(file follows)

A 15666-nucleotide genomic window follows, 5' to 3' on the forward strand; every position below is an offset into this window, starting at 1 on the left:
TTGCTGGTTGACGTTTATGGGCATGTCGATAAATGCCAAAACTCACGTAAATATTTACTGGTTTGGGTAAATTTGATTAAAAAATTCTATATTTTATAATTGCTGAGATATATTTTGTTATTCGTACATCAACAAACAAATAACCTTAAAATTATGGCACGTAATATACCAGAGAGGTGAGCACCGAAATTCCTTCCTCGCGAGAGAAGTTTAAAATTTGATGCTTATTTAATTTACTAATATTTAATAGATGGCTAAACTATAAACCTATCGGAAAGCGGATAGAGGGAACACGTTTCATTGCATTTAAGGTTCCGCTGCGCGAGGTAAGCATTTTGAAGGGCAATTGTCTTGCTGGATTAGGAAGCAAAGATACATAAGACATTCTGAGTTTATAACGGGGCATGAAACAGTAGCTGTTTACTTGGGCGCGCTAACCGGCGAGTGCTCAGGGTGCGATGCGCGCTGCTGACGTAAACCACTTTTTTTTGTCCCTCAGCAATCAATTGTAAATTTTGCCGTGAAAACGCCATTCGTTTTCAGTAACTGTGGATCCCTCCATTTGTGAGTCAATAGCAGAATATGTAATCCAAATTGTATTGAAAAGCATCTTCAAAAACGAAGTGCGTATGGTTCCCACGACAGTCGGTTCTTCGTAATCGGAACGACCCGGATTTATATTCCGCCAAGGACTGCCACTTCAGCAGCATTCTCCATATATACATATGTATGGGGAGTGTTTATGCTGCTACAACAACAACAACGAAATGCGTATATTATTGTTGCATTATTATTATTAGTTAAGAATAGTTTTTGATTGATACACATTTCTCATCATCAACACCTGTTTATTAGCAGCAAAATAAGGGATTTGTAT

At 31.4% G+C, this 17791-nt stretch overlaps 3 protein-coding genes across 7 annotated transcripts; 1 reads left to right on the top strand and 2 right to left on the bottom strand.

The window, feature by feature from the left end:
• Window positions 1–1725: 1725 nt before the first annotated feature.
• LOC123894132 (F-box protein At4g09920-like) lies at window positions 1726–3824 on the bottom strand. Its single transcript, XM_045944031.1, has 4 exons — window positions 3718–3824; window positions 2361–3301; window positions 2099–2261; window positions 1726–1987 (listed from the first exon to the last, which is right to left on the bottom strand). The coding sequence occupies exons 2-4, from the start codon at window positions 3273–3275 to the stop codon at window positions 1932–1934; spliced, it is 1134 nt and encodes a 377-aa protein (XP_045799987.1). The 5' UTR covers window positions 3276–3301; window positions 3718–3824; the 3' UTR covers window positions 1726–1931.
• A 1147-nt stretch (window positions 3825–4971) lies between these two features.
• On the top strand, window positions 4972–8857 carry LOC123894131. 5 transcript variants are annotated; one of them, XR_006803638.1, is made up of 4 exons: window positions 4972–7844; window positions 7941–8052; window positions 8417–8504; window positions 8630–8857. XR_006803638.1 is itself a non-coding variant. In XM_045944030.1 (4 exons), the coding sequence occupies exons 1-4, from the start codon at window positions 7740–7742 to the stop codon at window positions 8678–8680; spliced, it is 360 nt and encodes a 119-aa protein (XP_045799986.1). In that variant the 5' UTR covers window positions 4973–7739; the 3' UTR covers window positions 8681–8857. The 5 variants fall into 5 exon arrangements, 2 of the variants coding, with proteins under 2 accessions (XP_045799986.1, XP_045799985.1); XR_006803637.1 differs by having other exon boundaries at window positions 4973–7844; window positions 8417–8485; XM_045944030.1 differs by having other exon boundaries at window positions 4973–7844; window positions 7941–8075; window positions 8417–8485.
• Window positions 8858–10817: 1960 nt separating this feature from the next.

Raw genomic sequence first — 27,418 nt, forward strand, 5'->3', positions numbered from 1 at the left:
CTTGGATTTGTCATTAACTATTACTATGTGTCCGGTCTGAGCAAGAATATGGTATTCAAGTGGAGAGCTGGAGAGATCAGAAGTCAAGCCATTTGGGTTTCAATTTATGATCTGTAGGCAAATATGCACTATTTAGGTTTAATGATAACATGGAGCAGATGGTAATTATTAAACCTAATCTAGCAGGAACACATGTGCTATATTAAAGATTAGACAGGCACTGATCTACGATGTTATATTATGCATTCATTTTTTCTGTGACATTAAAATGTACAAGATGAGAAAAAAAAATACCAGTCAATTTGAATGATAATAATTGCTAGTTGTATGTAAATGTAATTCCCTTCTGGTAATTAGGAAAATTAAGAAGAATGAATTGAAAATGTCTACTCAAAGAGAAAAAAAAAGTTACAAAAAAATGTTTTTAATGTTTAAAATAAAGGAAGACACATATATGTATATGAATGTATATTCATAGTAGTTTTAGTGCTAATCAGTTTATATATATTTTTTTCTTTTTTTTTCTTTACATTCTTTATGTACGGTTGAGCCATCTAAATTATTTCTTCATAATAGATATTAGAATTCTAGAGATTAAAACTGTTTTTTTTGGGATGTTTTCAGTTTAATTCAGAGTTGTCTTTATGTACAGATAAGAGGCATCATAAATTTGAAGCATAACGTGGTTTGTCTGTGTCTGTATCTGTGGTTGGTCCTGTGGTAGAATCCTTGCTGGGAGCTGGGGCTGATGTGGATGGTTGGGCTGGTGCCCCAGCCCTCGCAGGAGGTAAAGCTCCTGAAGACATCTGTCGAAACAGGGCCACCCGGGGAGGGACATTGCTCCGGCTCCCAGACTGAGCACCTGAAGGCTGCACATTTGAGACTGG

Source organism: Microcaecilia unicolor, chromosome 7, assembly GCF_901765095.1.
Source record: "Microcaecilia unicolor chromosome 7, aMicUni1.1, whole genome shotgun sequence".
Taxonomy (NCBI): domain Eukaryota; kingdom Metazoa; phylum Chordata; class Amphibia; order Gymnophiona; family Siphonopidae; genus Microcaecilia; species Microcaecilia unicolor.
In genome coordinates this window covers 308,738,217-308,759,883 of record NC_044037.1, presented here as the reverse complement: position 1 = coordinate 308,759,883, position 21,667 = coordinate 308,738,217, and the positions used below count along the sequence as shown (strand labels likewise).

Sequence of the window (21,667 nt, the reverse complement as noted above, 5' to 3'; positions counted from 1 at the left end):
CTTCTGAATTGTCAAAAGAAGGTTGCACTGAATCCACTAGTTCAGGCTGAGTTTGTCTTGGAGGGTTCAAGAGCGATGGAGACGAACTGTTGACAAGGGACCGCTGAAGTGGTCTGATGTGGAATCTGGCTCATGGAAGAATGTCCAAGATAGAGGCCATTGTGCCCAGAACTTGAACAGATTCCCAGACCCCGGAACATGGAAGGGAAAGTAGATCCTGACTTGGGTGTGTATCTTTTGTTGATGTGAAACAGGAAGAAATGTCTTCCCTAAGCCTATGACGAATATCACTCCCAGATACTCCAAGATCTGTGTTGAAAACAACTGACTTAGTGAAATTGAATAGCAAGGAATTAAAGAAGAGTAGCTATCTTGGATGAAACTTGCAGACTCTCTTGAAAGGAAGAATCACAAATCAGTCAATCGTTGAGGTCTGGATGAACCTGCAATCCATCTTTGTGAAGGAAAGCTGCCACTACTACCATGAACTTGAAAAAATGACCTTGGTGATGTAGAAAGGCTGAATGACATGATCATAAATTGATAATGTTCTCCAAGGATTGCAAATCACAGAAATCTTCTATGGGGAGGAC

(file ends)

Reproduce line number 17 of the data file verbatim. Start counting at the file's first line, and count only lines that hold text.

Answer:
CTTCTGAATTGTCAAAAGAAGGTTGCACTGAATCCACTAGTTCAGGCTGAGTTTGTCTTGGAGGGTTCAAGAGCGATGGAGACGAACTGTTGACAAGGGACCGCTGAAGTGGTCTGATGTGGAATCTGGCTCATGGAAGAATGTCCAAGATAGAGGCCATTGTGCCCAGAACTTGAACAGATTCCCAGACCCCGGAACATGGAAGGGAAAGTAGATCCTGACTTGGGTGTGTATCTTTTGTTGATGTGAAACAGGAAGAAATGTCTTCCCTAAGCCTATGACGAATATCACTCCCAGATACTCCAAGATCTGTGTTGAAAACAACTGACTTAGTGAAATTGAATAGCAAGGAATTAAAGAAGAGTAGCTATCTTGGATGAAACTTGCAGACTCTCTTGAAAGGAAGAATCACAAATCAGTCAATCGTTGAGGTCTGGATGAACCTGCAATCCATCTTTGTGAAGGAAAGCTGCCACTACTACCATGAACTTGAAAAAATGACCTTGGTGATGTAGAAAGGCTGAATGACATGATCATAAATTGATAATGTTCTCCAAGGATTGCAAATCACAGAAATCTTCTATGGGGAGGAC